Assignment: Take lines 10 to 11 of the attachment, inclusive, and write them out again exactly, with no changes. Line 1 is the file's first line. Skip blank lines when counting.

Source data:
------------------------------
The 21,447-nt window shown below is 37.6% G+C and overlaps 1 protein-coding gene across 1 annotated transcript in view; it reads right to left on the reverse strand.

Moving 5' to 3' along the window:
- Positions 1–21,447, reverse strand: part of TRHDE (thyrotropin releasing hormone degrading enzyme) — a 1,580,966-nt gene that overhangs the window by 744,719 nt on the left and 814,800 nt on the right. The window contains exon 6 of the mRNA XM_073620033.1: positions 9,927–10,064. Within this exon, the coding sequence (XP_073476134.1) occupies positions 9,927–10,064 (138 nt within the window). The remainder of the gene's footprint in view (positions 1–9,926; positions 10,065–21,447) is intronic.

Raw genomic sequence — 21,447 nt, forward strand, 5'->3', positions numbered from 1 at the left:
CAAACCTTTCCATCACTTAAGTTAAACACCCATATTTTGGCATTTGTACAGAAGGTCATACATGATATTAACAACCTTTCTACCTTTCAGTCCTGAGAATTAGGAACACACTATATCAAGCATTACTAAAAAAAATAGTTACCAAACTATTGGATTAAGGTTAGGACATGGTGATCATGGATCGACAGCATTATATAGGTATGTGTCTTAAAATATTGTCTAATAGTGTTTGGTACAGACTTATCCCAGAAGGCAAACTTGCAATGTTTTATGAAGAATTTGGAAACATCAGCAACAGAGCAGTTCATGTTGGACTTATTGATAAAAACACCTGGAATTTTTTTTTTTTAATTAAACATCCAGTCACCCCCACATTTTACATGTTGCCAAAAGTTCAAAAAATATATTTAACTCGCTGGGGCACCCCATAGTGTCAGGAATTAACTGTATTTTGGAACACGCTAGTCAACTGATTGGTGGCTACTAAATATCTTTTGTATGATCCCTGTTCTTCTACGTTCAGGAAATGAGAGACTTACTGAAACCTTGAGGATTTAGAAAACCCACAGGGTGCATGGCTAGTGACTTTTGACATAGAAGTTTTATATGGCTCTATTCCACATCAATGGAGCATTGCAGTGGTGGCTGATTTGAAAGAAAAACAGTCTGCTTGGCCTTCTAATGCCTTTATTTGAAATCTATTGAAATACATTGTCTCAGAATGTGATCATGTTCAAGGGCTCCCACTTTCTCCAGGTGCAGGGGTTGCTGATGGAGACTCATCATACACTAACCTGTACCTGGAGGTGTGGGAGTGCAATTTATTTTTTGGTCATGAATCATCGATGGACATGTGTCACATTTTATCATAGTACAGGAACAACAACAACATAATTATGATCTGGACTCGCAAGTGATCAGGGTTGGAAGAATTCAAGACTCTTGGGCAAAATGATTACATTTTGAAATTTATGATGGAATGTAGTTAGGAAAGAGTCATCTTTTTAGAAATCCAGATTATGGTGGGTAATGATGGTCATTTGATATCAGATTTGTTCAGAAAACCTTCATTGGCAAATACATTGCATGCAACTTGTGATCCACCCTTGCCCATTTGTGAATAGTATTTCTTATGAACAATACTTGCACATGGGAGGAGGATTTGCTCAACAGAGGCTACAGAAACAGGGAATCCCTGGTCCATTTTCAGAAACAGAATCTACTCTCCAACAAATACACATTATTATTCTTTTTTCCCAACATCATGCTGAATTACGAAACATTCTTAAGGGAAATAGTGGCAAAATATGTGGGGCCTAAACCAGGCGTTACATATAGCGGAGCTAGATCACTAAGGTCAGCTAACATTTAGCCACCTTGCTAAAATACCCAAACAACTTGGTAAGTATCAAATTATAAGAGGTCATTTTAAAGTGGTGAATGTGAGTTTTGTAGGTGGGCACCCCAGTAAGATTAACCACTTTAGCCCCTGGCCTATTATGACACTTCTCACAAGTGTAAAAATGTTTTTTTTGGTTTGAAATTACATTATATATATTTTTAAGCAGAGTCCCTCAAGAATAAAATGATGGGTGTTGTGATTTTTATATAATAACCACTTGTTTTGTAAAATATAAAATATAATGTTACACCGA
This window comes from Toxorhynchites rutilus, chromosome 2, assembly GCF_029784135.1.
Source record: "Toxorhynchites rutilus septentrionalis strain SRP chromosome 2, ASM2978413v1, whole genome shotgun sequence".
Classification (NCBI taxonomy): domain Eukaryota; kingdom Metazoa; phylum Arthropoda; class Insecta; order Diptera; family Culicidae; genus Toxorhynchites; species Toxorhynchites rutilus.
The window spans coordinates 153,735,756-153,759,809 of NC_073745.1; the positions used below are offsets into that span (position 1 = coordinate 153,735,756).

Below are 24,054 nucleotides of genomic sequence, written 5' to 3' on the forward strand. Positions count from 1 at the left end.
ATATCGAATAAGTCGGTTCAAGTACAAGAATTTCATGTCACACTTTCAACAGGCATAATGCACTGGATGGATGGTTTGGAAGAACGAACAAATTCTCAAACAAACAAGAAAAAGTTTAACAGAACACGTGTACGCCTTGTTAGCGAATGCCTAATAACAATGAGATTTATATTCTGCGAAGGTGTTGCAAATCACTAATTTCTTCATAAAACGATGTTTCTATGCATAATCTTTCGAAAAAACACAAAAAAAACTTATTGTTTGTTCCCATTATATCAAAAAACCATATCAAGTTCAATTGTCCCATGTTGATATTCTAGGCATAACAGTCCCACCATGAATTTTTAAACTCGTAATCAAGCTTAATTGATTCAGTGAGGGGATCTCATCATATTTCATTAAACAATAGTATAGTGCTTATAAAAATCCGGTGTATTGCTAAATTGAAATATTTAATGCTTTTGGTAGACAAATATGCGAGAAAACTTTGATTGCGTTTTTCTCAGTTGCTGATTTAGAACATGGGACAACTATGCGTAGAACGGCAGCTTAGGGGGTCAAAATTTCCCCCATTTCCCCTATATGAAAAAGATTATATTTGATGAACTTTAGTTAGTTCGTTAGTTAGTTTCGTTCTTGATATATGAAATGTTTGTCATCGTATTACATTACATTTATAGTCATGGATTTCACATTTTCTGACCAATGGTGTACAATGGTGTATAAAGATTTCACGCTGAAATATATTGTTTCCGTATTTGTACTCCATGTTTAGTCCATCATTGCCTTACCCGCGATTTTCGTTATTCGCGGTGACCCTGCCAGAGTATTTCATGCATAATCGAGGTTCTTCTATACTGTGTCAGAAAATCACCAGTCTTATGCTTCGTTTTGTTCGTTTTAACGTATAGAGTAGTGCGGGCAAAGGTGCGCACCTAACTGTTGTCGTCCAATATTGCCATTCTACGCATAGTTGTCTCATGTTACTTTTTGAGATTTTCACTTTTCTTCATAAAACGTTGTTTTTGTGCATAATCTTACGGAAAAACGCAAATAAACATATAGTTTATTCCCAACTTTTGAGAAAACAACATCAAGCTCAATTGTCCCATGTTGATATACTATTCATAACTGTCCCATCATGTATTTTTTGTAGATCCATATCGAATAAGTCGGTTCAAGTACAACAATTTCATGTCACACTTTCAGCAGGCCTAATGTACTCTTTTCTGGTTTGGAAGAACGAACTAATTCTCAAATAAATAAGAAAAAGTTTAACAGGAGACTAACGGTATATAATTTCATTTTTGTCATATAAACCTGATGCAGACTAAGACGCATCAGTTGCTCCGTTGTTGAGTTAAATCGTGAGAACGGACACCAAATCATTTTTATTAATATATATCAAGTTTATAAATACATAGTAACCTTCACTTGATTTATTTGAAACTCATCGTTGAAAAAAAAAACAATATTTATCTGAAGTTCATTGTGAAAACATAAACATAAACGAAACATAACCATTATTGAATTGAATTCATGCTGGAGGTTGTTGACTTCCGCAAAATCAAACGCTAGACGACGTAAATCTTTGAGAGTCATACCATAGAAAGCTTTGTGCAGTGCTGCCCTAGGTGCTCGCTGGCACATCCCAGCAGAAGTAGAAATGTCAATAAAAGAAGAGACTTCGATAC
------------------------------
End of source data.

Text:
Below are 24,054 nucleotides of genomic sequence, written 5' to 3' on the forward strand. Positions count from 1 at the left end.
ATATCGAATAAGTCGGTTCAAGTACAAGAATTTCATGTCACACTTTCAACAGGCATAATGCACTGGATGGATGGTTTGGAAGAACGAACAAATTCTCAAACAAACAAGAAAAAGTTTAACAGAACACGTGTACGCCTTGTTAGCGAATGCCTAATAACAATGAGATTTATATTCTGCGAAGGTGTTGCAAATCACTAATTTCTTCATAAAACGATGTTTCTATGCATAATCTTTCGAAAAAACACAAAAAAAACTTATTGTTTGTTCCCATTATATCAAAAAACCATATCAAGTTCAATTGTCCCATGTTGATATTCTAGGCATAACAGTCCCACCATGAATTTTTAAACTCGTAATCAAGCTTAATTGATTCAGTGAGGGGATCTCATCATATTTCATTAAACAATAGTATAGTGCTTATAAAAATCCGGTGTATTGCTAAATTGAAATATTTAATGCTTTTGGTAGACAAATATGCGAGAAAACTTTGATTGCGTTTTTCTCAGTTGCTGATTTAGAACATGGGACAACTATGCGTAGAACGGCAGCTTAGGGGGTCAAAATTTCCCCCATTTCCCCTATATGAAAAAGATTATATTTGATGAACTTTAGTTAGTTCGTTAGTTAGTTTCGTTCTTGATATATGAAATGTTTGTCATCGTATTACATTACATTTATAGTCATGGATTTCACATTTTCTGACCAATGGTGTACAATGGTGTATAAAGATTTCACGCTGAAATATATTGTTTCCGTATTTGTACTCCATGTTTAGTCCATCATTGCCTTACCCGCGATTTTCGTTATTCGCGGTGACCCTGCCAGAGTATTTCATGCATAATCGAGGTTCTTCTATACTGTGTCAGAAAATCACCAGTCTTATGCTTCGTTTTGTTCGTTTTAACGTATAGAGTAGTGCGGGCAAAGGTGCGCACCTAACTGTTGTCGTCCAATATTGCCATTCTACGCATAGTTGTCTCATGTTACTTTTTGAGATTTTCACTTTTCTTCATAAAACGTTGTTTTTGTGCATAATCTTACGGAAAAACGCAAATAAACATATAGTTTATTCCCAACTTTTGAGAAAACAACATCAAGCTCAATTGTCCCATGTTGATATACTATTCATAACTGTCCCATCATGTATTTTTTGTAGATCCATATCGAATAAGTCGGTTCAAGTACAACAATTTCATGTCACACTTTCAGCAGGCCTAATGTACTCTTTTCTGGTTTGGAAGAACGAACTAATTCTCAAATAAATAAGAAAAAGTTTAACAGGAGACTAACGGTATATAATTTCATTTTTGTCATATAAACCTGATGCAGACTAAGACGCATCAGTTGCTCCGTTGTTGAGTTAAATCGTGAGAACGGACACCAAATCATTTTTATTAATATATATCAAGTTTATAAATACATAGTAACCTTCACTTGATTTATTTGAAACTCATCGTTGAAAAAAAAAACAATATTTATCTGAAGTTCATTGTGAAAACATAAACATAAACGAAACATAACCATTATTGAATTGAATTCATGCTGGAGGTTGTTGACTTCCGCAAAATCAAACGCTAGACGACGTAAATCTTTGAGAGTCATACCATAGAAAGCTTTGTGCAGTGCTGCCCTAGGTGCTCGCTGGCACATCCCAGCAGAAGTAGAAATGTCAATAAAAGAAGAGACTTCGATAC